As you all know, the lake is the centerpiece attraction at City Quay. The years have not been kind to the fountains, water quality and ecosystem. The board is committed to improving the lake with new fountains, plants and fish. Our vision is that the lake will be the best it’s ever been and be the envy of everyone else. Below is a review of lakes current state and our plans to improve it.
Water level and supply
Amazingly, we have our own water supply! For some reason it was only rediscovered two years ago, but the site has its own borehole. The water quality from this has already been tested. One consultant considered that it was rich in nutrients, so it is important to take care in filling the lake without some measures in place to prevent algae growth. Another consultant commented that the quality was better than tap water.
The lake has an inlet control which for some years had been used to automatically top up the water level, without knowing the source. Once the source was discovered to be our own borehole, the water authority put in a meter and issued a certificate for a very restrictive usage allowance.
We are now in the process of negotiating a significant increase in this allowance in order that much more new water can be fed into the lake throughout the year.
There are other opportunities. With our own water supply and a simple but effective filtration system we would be able to have our own emergency consumable supply if ever needed.
Algae and Water Quality
The presence of algae has been very high this year. Worldwide reports are that UV levels (which encourage algae growth) emitted by the sun have increased significantly.
Previous attempts to improve the water had included taking out the fish, preventing new water entering the lake other than rainwater and by placing plastic netting around the lake to restrict access by wildfowl. Although these practices resulted in some success in the clarity of water, it was offset by the overall negative aesthetic impacts from the low water line and plastic netting.
Also, the low water line meant that the expensive black lining of the lake was in danger of being rapidly corroded by the UV light as it became exposed to the sun, which would have considerably reduced its life resulting in very high costs in future years.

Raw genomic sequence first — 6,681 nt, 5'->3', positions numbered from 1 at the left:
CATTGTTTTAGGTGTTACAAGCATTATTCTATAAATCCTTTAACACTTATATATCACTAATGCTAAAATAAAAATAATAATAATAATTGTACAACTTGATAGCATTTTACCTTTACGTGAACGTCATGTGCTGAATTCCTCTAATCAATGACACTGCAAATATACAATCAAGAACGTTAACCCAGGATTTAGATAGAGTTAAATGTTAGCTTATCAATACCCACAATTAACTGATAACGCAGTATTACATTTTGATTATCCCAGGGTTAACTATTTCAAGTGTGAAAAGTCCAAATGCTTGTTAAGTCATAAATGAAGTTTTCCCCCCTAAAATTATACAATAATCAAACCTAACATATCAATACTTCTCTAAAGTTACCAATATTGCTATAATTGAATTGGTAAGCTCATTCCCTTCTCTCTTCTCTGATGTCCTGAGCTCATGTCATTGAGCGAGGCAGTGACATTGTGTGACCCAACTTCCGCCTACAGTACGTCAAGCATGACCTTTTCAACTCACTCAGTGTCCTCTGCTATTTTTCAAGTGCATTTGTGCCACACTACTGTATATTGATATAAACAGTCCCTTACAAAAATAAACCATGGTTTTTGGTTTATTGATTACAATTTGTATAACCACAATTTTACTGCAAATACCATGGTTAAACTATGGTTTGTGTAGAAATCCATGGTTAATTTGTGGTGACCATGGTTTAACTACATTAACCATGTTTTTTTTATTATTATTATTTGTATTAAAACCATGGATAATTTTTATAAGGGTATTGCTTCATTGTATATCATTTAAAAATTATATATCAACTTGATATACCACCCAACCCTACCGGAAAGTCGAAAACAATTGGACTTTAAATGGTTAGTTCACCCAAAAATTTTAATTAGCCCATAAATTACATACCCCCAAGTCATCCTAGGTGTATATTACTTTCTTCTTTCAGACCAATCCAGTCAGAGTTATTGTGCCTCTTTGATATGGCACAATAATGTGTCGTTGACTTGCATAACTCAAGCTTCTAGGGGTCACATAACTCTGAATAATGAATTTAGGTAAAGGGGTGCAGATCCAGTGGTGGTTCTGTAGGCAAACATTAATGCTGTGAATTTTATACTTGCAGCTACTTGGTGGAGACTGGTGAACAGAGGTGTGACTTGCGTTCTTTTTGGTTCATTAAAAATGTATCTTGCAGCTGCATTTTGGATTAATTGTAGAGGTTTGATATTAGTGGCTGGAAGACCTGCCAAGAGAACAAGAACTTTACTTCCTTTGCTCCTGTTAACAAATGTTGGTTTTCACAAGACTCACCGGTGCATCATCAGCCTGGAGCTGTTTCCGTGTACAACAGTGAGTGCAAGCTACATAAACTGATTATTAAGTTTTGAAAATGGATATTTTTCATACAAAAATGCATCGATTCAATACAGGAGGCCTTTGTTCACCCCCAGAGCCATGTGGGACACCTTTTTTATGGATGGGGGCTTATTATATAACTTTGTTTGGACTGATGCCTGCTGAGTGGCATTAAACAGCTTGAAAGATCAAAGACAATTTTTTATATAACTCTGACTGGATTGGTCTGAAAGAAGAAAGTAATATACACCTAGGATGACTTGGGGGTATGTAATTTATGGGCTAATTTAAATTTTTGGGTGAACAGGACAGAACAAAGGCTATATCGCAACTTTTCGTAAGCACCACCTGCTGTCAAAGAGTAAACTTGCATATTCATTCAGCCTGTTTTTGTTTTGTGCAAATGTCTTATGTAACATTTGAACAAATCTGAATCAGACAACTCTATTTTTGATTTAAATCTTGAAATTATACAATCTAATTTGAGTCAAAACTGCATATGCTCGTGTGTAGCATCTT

For that reason the lake was refilled. A water additive has also been used which is known to be harmless to people, plants, birds and fish, but which significantly reduces the growth of algae. This is a UV filter, which does also make the water look darker, as it is likened to adding sunglasses to the lake. For interest, this is the same solution that is used in the waters of Albert Dock.
The next step in a longer term solution is to submerge barley straw, which is a known remedy for absorbing algae from water. This will be enclosed in netted bales and should not be visible other than small pieces of straw which may sometimes escape.
Several efforts have been made over the past few years to introduce plants into the lake, at high cost with no success. We are continuing to obtain advice to see how this situation can be improved at a sensible cost, with the current intention of introducing some plants in the spring of next year.
Many people expressed their disappointment after the beautiful koi carp were removed. The explanation had been that the fish were detrimental to the quality of water in the lake. However it would be difficult to show that there had been a resulting discernable improvement to the quality of water from this action.
Another effect has been the significant increase in midges around the lake, as the larvae was no longer being eaten. This in turn has encouraged an increase in the number of spiders around the lake which have proved to be a real challenge for the cleaners as they appear seasonally around windows and doors.
The intention is now to re-introduce some fish into the lake for next year and we are seeking advice on the timing and species best suited for our needs.
Just for info, although it may seem that a goal should be to have crystal clear water, our advisor has pointed out that this wouldn’t result in the best habitat for fish, as they would have nowhere to hide and would live in a constant state of fear from birds and other predators.
The single fountain that we now have is somewhat less impressive than the four fountains that we used to have. We will be looking at alternatives to improve our water features over the coming year at a sensible cost, perhaps taking into account the impact of spray on adjacent apartments caused by excessively high jets and strong winds.